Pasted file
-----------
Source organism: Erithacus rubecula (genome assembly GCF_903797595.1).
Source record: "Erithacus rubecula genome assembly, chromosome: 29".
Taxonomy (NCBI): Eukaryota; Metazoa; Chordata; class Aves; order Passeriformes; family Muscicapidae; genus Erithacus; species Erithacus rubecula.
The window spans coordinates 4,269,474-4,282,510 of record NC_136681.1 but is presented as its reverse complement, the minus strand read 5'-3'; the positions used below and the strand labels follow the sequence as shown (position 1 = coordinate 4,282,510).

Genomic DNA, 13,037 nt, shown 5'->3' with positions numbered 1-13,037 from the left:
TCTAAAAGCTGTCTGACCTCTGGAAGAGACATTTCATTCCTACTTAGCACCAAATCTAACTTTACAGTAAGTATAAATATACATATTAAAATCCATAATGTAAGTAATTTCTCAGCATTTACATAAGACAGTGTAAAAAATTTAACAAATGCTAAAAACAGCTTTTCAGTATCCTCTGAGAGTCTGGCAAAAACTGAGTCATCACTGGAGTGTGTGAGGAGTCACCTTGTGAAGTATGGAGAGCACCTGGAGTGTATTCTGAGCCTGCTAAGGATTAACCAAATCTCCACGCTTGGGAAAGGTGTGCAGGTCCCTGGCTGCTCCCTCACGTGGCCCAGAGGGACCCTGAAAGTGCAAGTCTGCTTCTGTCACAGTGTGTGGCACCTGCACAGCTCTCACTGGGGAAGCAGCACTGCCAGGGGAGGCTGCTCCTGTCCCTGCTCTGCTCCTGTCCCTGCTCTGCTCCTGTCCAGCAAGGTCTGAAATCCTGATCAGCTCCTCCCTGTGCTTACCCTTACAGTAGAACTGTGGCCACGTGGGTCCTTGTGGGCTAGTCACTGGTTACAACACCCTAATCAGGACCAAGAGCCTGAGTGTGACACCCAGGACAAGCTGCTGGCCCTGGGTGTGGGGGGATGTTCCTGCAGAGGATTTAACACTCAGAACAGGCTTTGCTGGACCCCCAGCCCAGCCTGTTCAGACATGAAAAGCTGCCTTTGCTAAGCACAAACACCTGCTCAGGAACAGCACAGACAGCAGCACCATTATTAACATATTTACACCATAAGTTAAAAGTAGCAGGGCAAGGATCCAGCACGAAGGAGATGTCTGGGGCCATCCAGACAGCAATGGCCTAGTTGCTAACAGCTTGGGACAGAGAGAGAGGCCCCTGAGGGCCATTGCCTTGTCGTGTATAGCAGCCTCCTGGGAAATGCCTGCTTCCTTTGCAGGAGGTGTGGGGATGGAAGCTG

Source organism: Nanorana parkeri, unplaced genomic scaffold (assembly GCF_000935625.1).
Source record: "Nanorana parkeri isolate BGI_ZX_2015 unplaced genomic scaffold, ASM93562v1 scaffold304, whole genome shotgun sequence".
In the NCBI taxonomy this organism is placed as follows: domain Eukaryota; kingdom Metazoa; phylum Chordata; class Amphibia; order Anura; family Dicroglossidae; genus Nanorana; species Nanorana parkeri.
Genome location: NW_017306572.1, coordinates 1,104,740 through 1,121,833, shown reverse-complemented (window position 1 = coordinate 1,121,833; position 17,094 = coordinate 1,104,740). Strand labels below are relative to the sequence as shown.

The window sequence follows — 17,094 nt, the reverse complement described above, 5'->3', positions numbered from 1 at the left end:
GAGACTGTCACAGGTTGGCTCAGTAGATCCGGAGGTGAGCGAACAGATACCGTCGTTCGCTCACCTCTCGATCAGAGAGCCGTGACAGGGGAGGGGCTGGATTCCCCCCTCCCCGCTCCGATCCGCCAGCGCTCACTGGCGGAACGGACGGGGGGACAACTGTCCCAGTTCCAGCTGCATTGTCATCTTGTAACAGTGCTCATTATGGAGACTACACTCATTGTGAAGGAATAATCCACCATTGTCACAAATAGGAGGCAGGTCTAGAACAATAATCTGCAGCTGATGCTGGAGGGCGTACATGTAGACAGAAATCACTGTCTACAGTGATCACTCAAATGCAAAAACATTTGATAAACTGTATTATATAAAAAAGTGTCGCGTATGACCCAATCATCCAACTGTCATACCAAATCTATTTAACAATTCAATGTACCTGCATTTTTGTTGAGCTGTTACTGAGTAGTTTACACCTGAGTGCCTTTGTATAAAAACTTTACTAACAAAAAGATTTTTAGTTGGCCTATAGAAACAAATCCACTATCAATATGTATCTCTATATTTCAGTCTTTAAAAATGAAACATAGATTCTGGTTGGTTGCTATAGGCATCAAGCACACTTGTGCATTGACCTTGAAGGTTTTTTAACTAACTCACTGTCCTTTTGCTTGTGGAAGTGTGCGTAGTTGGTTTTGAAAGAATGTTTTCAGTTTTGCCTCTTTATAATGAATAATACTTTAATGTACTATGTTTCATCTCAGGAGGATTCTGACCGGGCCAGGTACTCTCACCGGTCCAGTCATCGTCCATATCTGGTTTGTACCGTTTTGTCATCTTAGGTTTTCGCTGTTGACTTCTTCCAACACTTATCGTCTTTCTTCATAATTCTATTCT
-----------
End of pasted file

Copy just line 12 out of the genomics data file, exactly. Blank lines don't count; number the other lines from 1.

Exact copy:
GAGACTGTCACAGGTTGGCTCAGTAGATCCGGAGGTGAGCGAACAGATACCGTCGTTCGCTCACCTCTCGATCAGAGAGCCGTGACAGGGGAGGGGCTGGATTCCCCCCTCCCCGCTCCGATCCGCCAGCGCTCACTGGCGGAACGGACGGGGGGACAACTGTCCCAGTTCCAGCTGCATTGTCATCTTGTAACAGTGCTCATTATGGAGACTACACTCATTGTGAAGGAATAATCCACCATTGTCACAAATAGGAGGCAGGTCTAGAACAATAATCTGCAGCTGATGCTGGAGGGCGTACATGTAGACAGAAATCACTGTCTACAGTGATCACTCAAATGCAAAAACATTTGATAAACTGTATTATATAAAAAAGTGTCGCGTATGACCCAATCATCCAACTGTCATACCAAATCTATTTAACAATTCAATGTACCTGCATTTTTGTTGAGCTGTTACTGAGTAGTTTACACCTGAGTGCCTTTGTATAAAAACTTTACTAACAAAAAGATTTTTAGTTGGCCTATAGAAACAAATCCACTATCAATATGTATCTCTATATTTCAGTCTTTAAAAATGAAACATAGATTCTGGTTGGTTGCTATAGGCATCAAGCACACTTGTGCATTGACCTTGAAGGTTTTTTAACTAACTCACTGTCCTTTTGCTTGTGGAAGTGTGCGTAGTTGGTTTTGAAAGAATGTTTTCAGTTTTGCCTCTTTATAATGAATAATACTTTAATGTACTATGTTTCATCTCAGGAGGATTCTGACCGGGCCAGGTACTCTCACCGGTCCAGTCATCGTCCATATCTGGTTTGTACCGTTTTGTCATCTTAGGTTTTCGCTGTTGACTTCTTCCAACACTTATCGTCTTTCTTCATAATTCTATTCT